2. Serial ATA drives are hot swappable (meaning you can unplug and plug them in while your computer is still on and the electricity is going)
3. Because it is serial it uses alot less conductors (7 pins as opposed to 40) - theoretically its signals are less prone to disruption (something about the frequency and voltage). Basically meaning there could be less risk of data corruption or your system failing if you have unshielded cables in an environment with alot of static radio waves and interference.
However, it has a few disadvantages.
1. Serial drives haven't proven themselves performance wise compared to parallel drives.
2. Only 1 drive per cable. With parallel, you could have 2 drives per cable using master and slave.
oh definately... optical drives have to be at least as common as hard drives....
and what about floppies that are still soldiering on... they use an ata like interface that cant be replaced with Sata.
looking ahead i cant see any major changes until at least the end of this year...
eventually we will get the situation where only Sata dries are released, proly around the time we start seeing lots of Sata only motherboards.
<b>Anyone claiming they can see the difference
between 450 and 500 FPS in Quake3 deserves to
be severely beaten with a rock. :smile: </b>
Serial ATA controllers are still on the PCI bus, limiting the transfer rate to 133 Mb/s instead of 150 Mb/s. I'm sure that by the time SATA II (300 Mb/s) and SATA III (600 Mb/s) come out, they will be on their own controller. Until then, there is no real reason to upgrade.
A disadvantage is that its not that common yet, so there are less hard drive models to choose from.
Another disadvantage is that you can only use one drive per channel. I currently have 5 hard drives in my PC, most motherboards with SATA ports only allow 2 drives. If you use additional PCI SATA adapters, you will be spending more money, and more important, you will be using additional IRQs, of which I think we have too little these days (I mean too little IRQs, not money!)
A big advantage of SATA that hasn't been mentioned in this thread is that SATA drives use less CPU resources than IDE. To me, this is more important than hot swapping or the thinner and longer cables.
It's not important to know all the answers, as long as you know how to contact someone who does.
i don't see the problem with one drive per channel because when it does finally take over IDE then they will be putting more channels on the mobo's both of my channels take up less space on the mobo than a single IDE socket.
and as for readily available debate.
which comes first the drives or the connections???? (come on that debate is why hydrogen cars are not common yet, nobody supplies the fuel)
p.s. the new 10K rpm drives with 5.2 ms seek time i belive are coming out on SATA (i don't think they are coming out on IDE but i may be wrong)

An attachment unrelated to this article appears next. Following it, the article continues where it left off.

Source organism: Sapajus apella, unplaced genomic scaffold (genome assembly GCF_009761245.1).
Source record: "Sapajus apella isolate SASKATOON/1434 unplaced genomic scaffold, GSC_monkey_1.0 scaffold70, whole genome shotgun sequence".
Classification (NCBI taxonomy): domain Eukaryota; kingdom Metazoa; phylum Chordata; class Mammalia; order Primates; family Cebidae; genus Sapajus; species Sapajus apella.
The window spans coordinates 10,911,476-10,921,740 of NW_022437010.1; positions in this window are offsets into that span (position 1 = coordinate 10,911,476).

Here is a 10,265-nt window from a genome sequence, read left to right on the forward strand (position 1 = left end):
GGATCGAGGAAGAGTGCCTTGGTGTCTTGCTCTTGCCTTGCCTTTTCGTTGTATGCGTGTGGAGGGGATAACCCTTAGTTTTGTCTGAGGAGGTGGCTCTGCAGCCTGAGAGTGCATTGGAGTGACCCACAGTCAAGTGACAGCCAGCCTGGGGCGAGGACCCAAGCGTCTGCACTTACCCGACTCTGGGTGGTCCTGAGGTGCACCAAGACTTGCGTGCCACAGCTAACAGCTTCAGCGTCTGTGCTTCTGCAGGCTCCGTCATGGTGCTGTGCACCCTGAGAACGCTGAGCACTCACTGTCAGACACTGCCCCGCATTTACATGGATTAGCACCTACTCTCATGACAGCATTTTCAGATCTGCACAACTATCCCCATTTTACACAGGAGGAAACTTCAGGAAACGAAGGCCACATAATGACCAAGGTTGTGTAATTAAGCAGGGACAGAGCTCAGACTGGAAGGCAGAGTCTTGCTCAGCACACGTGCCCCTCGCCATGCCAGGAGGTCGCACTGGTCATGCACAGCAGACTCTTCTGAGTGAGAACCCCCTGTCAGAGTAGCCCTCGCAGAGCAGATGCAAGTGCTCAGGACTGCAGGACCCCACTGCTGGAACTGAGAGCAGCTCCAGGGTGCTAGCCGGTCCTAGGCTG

so looking only at the specifications and no the "avalability" SATA is equal or better in every way!!!!!
The 10,000 rpm SATA drives are comparable to SCSI drives, and not to IDE drives. They will be a lot faster (5.2 ms !), a lot smaller (only 36 GB) and probably a lot more expensive than IDE drives. This makes them more suited to servers than to PCs.
I would consider a serious disadvantage the fact that SATA is still not common. You may think that they will become the standard in a few months, but you never know for sure what will happen in the future. Remember the Betamax, or more recently the Mini Disc? They were better than the VHS and CDs, but for some reason they never became as popular.
The same is happening to RAMBUS right now, its better than DDR, but will probably never be as popular, and may disappear before DDR. The same happened to IBM's and NCR's Micro Channel PCs. Another example are Apple computers. They had graphical user interface with windows, mouse, and networks when IBM PC clones were using DOS, and today almost nobody uses them.
And even though you can now explain why each of this better products never became popular, when they were new, everyone thought they were better and that they would become the standard in the near future. As I said before, you never know what will happen...
It's not important to know all the answers, as long as you know how to contact someone who does.<P ID="edit"><FONT SIZE=-1><EM>Edited by gaviota on 02/20/03 02:31 PM.</EM></FONT></P>
Intel is integrating SATA and SATA RAID onto the southbridge of its new chipsets. This should improve the overall performance of SATA, and is not far away. Current SATA solutions are using the PCI bus which is not the optimal solution for SATA. Samo analysts believe you will see a slight improvement both in throughput and in access times--and it will be especially apparent in RAID configurations, where the PCI bus might actually become stressed.
I want to move to space, so I can overclock processors cooled to absolute zero.